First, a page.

Embracing Flexibility

Today’s post comes to us from Workforce Institute board member, Natalie Bickford. Here she considers the likelihood that one workplace impact of COVID-19 may be employers not just allowing, but embracing flexibility.

When I consider the long-term implications of the global shock that is Covid-19, the one permanent change I believe we will see is in the way in which big business organizes work.

For years now, Chief People Officers and diversity leaders have been selling the benefits of flexible, dynamic working and indeed, most organizations now have policies in place – flexible work programs, job shares, working from home, and so on, supported by engaging communications and earnest senior sponsorship. Yet, culturally, these programs have not always landed in a systematic way and have certainly not become the operational norm.

A recent survey in the U.K. showed that only 30% of the workforce experienced working from home in 2019, and only in the most modern of workplaces is there no career progression disadvantage to choosing to not be where the action is most of the time, with terms like “shirking from home” still being thrown about in quasi-jest.

In addition, regular and relentless business travel has been a marker of success and gritty commitment. The longer the haul, for the shortest of meetings, being the greatest badge of self-sacrifice for the company honor. Being in the office until all-hours, sacrificing the children’s bedtime story, remains a very current phenomenon, fuelled by the ways of “getting on around here” that have existed for 75 years in company culture.

And then, quite literally overnight in mid-March, it all came to a grinding and sudden halt. Now, whether you are a CEO or a team assistant, you are forced to stay and work from home if you can.  Our children are around, whether we like it or not, as are our partners and pets. I have laughed my way through various meetings with senior male colleagues, with six-year-olds hanging around their necks demanding attention and enjoyed several video calls with my team members sitting with sleeping puppies on their laps. We have all largely abandoned formal wear for “lounge wear”, and I have certainly been guilty of a pajama-ed bottom half on a number of occasions.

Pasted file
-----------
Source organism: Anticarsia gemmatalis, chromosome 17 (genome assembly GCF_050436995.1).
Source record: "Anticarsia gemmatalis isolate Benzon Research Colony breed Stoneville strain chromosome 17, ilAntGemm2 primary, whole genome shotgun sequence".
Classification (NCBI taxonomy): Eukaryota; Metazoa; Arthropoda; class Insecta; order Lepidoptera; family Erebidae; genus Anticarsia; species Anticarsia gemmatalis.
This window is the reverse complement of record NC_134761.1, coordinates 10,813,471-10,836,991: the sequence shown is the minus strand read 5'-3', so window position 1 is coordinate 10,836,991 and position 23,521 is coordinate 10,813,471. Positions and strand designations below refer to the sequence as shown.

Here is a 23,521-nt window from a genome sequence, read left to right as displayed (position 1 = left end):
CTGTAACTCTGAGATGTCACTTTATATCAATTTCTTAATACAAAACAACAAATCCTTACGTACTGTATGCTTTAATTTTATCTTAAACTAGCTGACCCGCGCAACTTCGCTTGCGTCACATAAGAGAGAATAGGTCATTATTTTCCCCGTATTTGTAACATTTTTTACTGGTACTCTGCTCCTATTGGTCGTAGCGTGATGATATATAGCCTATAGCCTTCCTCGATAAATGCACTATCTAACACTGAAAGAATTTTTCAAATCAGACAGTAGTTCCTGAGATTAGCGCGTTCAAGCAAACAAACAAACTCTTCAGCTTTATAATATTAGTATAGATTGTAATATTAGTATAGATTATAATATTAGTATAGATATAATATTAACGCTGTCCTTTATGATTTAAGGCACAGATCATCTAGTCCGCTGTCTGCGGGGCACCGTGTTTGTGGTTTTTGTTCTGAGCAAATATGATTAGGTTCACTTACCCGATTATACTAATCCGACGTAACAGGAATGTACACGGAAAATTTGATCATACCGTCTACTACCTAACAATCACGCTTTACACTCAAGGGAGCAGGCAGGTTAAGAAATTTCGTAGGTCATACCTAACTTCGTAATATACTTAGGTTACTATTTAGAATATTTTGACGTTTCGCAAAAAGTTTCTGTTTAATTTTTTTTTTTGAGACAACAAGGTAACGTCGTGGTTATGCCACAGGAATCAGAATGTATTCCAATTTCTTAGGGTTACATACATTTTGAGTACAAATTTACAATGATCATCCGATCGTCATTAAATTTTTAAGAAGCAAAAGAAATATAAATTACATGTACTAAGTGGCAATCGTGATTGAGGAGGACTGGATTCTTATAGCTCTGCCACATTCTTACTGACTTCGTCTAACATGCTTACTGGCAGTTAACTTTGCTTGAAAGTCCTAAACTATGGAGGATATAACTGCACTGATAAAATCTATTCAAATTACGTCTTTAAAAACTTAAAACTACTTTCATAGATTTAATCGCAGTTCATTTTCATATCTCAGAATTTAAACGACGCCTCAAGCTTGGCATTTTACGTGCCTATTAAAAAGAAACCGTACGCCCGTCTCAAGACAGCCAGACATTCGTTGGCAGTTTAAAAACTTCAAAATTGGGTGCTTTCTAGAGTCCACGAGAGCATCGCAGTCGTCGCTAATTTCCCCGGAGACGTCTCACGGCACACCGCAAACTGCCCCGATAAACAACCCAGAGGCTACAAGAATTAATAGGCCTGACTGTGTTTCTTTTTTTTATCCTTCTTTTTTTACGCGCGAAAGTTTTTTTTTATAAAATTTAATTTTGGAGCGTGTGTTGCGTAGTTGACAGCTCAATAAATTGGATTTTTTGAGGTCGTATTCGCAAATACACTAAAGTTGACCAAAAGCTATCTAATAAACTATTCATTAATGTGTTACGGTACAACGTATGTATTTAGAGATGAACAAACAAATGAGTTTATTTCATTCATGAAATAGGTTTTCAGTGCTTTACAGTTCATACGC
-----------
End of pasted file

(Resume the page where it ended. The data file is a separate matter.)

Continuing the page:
We have learned that we can run global businesses from a distance, that international team meetings can be successfully delivered on-line, and that decision-making is just as effective around a virtual table. And at a time where our wellbeing could become a major concern, many of us are secretly feeling wonderfully relaxed, without the stress of the grinding daily commute, the aching boredom of regular long haul flights, and have been somehow able to truly balance home and work life for the first time in our careers.

As we slowly come out of lockdown, if we are clever, we will reinstate all of the positive elements of physical work and avoid the resumption of many of the bad bits. Of course, we want to spend time with our colleagues, get out and about in our businesses, and sit around a table together to make big decisions. However, we now know for an absolute fact, that this can be successfully balanced with dynamic working, virtual collaboration, and only truly value-added travel.

Let’s take this opportunity to create a level playing field for our employees, and celebrate flexibility, rather than begrudgingly allow it. Let’s reduce our costs and help our planet by halving our office spaces, abandoning unnecessary commuting and travel, and putting our newly acquired lounge wear to long term good use. Let’s rejoice in having our families around us at times when we work, and recognize that we are all more creative, innovative and effective when we are less tired and weighed down by the administrative burden of juggling.

As I write this, my dog George is asleep by my feet, awaiting the extra walk that he knows I will afford him, as being at home has added two extra productive hours to my day. As far as George is concerned, lockdown is the best thing that has ever happened to him.

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